3. As economic segregation becomes a larger problem, a new report from Brookings (also covered in CityLab) shows that concentrated poverty is at higher levels than before the recession. The number of people living in high-poverty neighborhoods has increased by over five million, to about 14 million in 2010-2014 American Community Survey figures. Sun Belt and Great Lakes metropolitan areas were hardest hit, the Brookings figures show. And while concentrated poverty grew faster in percentage terms in the suburbs, overall levels of concentrated poverty remain much higher in city centers, with 25.5 percent of low-income people living in high-poverty neighborhoods there versus 7.1 percent in suburbs. These figures underline the importance of actively pursuing economic integration policies.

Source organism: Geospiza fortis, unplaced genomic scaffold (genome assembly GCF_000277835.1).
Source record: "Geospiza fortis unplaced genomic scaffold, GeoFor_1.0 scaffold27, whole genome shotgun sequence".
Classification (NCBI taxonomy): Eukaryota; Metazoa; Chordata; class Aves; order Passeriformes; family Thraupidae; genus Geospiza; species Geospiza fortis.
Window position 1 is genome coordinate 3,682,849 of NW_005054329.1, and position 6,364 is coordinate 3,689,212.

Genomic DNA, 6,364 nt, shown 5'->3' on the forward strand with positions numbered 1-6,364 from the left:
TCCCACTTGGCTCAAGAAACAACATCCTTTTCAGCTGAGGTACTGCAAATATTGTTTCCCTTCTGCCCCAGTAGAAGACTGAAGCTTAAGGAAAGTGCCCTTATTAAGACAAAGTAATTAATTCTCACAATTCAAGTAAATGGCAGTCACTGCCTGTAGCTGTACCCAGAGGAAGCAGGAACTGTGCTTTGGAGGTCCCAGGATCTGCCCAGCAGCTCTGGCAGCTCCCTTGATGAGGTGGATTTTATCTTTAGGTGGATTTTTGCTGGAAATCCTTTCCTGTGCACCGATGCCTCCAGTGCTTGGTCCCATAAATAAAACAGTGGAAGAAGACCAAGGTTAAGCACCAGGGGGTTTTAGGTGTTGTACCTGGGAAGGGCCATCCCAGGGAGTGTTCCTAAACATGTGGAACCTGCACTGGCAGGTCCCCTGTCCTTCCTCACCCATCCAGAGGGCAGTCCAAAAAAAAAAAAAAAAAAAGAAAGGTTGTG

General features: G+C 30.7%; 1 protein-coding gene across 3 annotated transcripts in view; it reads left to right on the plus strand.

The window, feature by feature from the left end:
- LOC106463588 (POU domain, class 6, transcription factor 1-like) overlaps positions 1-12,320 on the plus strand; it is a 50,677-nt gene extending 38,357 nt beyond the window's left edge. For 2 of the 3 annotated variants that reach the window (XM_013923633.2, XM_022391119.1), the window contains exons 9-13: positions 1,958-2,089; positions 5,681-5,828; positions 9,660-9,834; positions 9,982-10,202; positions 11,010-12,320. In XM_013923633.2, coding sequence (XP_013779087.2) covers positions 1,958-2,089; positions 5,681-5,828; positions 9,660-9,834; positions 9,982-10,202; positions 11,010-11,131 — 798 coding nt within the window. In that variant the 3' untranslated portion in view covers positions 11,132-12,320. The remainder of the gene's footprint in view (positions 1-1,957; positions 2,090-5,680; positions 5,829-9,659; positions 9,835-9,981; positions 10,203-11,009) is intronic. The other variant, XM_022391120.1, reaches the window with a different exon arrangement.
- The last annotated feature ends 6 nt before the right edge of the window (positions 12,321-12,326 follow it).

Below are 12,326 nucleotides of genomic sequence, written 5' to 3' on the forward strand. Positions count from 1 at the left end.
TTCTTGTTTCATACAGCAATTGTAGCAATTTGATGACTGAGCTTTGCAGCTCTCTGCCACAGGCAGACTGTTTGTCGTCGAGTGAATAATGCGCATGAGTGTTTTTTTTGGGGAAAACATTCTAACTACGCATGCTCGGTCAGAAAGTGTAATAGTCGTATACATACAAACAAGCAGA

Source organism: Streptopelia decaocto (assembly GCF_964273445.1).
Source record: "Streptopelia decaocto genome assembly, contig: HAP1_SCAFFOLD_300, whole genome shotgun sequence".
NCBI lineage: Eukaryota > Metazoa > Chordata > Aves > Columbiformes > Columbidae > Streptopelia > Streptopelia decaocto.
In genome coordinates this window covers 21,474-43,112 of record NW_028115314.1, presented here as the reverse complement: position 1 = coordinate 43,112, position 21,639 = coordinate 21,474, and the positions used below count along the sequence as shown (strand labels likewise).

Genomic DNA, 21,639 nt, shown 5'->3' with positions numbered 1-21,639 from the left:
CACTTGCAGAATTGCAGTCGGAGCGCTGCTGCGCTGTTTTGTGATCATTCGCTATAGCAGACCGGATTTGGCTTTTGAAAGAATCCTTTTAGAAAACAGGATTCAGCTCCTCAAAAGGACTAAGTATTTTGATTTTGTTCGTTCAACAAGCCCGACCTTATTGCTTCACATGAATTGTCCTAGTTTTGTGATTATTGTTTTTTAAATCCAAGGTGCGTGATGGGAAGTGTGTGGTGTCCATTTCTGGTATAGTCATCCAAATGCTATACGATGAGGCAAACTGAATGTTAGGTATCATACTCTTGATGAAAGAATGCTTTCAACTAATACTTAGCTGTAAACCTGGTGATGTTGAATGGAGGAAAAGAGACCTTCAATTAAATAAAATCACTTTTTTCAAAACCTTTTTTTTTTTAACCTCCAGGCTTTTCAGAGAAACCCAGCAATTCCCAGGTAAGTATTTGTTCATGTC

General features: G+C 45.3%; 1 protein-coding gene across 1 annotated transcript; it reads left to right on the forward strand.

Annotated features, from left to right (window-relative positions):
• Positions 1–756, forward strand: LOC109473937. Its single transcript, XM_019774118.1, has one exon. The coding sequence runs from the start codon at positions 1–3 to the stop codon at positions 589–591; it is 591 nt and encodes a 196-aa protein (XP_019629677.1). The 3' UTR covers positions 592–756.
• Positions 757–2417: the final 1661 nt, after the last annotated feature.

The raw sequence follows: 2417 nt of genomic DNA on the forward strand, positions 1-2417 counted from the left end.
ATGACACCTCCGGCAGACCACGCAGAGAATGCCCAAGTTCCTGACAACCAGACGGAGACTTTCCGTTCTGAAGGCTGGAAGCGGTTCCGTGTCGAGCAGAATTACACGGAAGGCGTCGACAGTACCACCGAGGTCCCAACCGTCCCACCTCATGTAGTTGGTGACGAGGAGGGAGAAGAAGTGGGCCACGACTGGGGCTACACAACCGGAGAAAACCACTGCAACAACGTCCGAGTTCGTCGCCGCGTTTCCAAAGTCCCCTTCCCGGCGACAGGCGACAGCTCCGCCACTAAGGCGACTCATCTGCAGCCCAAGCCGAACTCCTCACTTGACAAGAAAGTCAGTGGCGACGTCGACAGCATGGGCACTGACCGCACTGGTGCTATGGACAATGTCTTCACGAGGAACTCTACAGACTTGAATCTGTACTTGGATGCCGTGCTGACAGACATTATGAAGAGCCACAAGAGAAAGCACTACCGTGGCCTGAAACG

The Week Observed is City Observatory’s weekly newsletter. Every Friday, we give you a quick review of the most important articles, blog posts, and scholarly research on American cities.